Online dating economy
The bicycle increased young people’s choices immeasurably; so did city life.But freed from their villages, people faced new difficulties: how to work out who was interested, who was not and who might be, if only they knew you were.“It’s unprecedented.”For most of human history, the choice of life partner was limited by class, location and parental diktat.In the 19th and 20th centuries those constraints were weakened, at least in the West.
Now, like so much of the rest of that business, announcements of matrimonial and other availability have moved to the internet.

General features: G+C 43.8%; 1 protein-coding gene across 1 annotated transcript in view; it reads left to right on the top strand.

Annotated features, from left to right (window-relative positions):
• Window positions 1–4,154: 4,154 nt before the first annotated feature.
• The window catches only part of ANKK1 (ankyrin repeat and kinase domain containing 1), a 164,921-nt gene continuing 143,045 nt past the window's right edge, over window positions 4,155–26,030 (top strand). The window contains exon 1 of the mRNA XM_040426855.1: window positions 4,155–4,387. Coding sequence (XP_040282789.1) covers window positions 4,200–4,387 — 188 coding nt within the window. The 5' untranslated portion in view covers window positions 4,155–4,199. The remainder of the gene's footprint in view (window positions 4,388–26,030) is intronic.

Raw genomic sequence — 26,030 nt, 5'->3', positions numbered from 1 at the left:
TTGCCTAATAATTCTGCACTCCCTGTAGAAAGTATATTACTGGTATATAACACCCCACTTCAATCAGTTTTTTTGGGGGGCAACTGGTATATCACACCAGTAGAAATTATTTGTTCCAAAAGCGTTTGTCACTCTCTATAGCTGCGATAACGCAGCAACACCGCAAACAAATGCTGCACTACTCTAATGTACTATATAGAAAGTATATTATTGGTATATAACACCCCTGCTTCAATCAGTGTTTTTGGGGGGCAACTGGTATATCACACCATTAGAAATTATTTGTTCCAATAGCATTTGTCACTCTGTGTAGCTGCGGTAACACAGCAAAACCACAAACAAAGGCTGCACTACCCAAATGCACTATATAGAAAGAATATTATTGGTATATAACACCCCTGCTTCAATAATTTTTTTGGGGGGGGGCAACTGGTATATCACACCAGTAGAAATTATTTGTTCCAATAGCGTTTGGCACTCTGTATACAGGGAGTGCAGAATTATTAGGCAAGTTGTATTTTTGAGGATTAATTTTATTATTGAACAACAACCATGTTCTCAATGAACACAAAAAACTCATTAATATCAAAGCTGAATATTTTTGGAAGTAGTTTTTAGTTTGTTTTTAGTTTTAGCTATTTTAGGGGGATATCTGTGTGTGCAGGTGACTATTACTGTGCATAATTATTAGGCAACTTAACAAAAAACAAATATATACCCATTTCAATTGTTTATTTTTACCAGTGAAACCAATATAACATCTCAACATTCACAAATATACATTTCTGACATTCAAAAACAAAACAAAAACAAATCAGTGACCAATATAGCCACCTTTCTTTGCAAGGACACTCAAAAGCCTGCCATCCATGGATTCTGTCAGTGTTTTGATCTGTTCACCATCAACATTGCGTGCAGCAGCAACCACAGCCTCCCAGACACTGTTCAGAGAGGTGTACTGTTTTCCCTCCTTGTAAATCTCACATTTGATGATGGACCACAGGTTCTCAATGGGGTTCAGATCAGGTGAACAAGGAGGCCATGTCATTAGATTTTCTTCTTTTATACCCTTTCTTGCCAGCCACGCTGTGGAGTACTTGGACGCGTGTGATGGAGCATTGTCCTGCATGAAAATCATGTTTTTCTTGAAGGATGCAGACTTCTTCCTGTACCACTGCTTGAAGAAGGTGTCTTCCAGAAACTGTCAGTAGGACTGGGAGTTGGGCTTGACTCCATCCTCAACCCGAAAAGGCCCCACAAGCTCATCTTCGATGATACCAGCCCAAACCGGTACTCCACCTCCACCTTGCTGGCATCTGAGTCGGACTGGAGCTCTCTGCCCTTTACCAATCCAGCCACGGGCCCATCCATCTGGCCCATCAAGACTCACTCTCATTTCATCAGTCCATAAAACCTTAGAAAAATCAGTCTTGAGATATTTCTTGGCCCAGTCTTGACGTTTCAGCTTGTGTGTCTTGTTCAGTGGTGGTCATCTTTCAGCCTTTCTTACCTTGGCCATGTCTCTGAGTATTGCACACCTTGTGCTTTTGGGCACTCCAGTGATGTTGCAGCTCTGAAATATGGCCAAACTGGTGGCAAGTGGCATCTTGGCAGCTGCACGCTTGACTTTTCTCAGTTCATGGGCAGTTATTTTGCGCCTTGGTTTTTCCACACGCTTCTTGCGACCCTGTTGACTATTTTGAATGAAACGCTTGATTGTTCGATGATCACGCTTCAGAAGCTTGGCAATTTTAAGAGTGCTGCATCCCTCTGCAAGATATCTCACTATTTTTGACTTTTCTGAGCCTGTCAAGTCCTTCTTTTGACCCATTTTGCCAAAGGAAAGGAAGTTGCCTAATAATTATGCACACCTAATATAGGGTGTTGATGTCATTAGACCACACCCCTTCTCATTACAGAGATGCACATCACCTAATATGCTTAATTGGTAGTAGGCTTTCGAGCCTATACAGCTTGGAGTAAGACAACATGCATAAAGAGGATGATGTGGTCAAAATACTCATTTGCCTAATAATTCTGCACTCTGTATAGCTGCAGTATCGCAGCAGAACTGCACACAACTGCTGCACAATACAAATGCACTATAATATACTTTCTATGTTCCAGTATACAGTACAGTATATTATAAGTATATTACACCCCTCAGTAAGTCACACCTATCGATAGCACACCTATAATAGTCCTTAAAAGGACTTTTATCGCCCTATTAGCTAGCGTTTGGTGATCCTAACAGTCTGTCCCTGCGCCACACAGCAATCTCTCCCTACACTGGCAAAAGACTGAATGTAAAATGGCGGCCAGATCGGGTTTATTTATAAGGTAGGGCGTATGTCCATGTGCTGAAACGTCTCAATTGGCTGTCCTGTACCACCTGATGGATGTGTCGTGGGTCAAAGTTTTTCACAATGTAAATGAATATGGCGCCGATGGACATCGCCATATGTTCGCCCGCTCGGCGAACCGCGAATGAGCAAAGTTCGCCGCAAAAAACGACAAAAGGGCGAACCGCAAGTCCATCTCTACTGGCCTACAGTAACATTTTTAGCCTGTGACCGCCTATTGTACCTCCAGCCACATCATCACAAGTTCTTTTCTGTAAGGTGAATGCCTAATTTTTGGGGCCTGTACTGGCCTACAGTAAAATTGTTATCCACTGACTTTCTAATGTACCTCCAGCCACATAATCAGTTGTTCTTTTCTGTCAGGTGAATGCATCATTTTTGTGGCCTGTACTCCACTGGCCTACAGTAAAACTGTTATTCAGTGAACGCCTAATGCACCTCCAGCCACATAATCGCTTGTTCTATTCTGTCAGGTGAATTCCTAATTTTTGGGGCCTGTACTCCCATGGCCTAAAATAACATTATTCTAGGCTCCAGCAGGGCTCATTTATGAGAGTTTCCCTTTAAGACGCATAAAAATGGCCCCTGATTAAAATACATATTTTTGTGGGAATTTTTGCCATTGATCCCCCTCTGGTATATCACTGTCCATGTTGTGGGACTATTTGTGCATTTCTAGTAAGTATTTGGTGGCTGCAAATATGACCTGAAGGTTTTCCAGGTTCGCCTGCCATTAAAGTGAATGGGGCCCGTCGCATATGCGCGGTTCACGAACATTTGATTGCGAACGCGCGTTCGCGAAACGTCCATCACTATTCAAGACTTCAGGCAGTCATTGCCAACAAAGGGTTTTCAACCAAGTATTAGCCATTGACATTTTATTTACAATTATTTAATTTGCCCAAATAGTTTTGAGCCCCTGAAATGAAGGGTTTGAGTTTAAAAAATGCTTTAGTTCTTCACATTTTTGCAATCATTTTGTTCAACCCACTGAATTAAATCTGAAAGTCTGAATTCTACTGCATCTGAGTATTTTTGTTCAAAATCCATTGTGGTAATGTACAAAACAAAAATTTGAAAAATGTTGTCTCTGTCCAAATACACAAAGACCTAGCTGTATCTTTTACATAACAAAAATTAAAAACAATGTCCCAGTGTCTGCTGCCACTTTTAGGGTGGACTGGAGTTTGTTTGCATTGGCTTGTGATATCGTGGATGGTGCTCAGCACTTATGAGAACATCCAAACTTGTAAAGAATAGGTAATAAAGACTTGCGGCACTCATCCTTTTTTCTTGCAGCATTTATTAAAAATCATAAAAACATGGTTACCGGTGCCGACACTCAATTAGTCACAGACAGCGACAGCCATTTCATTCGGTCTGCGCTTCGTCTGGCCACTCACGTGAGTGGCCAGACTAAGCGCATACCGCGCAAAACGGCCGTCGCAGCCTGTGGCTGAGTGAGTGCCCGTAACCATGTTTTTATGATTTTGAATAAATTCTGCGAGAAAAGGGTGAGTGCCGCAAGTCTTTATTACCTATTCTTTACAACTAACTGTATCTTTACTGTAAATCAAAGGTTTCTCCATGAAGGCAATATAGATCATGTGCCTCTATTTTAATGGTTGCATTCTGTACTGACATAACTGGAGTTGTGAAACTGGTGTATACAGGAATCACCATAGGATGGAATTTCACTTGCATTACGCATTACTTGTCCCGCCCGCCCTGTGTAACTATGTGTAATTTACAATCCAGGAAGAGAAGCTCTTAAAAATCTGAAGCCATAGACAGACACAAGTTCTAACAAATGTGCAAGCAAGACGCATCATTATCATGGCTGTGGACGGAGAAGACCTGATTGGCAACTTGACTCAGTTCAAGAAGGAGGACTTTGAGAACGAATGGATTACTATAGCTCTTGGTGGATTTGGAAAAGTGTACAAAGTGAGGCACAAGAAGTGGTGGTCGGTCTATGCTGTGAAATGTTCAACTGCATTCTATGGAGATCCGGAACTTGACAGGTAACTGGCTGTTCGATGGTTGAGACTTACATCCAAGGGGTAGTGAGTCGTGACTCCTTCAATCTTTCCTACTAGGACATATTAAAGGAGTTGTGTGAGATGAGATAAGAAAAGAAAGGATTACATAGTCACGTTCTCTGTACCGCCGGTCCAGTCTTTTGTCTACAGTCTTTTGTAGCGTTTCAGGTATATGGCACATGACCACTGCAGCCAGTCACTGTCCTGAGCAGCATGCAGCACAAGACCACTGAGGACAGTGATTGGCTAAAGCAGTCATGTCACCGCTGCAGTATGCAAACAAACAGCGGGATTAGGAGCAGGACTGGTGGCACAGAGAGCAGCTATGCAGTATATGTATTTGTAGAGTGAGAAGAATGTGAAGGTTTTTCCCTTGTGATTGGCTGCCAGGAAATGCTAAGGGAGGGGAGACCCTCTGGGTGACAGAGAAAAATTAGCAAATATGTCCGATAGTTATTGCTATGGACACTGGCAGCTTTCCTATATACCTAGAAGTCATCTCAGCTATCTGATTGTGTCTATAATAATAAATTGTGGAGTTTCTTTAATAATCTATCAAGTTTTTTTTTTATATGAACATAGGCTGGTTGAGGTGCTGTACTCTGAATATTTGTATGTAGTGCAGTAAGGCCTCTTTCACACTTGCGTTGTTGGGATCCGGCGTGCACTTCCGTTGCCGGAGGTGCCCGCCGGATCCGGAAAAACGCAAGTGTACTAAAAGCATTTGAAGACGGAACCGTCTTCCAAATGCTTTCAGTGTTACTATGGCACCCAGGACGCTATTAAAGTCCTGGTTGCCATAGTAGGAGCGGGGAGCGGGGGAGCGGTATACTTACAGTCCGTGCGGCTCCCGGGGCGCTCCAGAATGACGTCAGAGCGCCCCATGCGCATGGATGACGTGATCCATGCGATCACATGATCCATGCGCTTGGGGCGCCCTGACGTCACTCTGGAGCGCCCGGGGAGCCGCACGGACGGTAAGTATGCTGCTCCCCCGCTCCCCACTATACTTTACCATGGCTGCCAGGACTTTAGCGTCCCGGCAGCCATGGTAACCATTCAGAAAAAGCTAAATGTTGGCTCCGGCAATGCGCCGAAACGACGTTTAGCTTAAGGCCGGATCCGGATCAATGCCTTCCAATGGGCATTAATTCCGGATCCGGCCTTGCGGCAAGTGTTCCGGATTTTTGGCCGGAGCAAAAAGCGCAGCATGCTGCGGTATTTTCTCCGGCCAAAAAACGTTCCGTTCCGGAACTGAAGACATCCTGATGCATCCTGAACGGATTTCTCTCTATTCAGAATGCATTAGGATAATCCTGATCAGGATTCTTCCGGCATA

Last year saw a rare Indian tech-sector IPO when raised 500 crore rupees (m) to help it target the marriage market.
In countries where marriage is still very much in the hands of parents, today’s apps offer an option which used hardly to exist: casual dating.
In 2013 Tinder, a startup, introduced the masterfully simple idea of showing people potential partners and having them simply swipe right for “yes” and left for “no”; when two people swiped right on each other’s pictures they were put into contact with each other. Such phone-based services are more immediate, more personal and more public than their keyboard-based predecessors.
More immediate because instead of being used to plan future encounters, or to chat at a distance, they can be used on the fly to find someone right here, right now.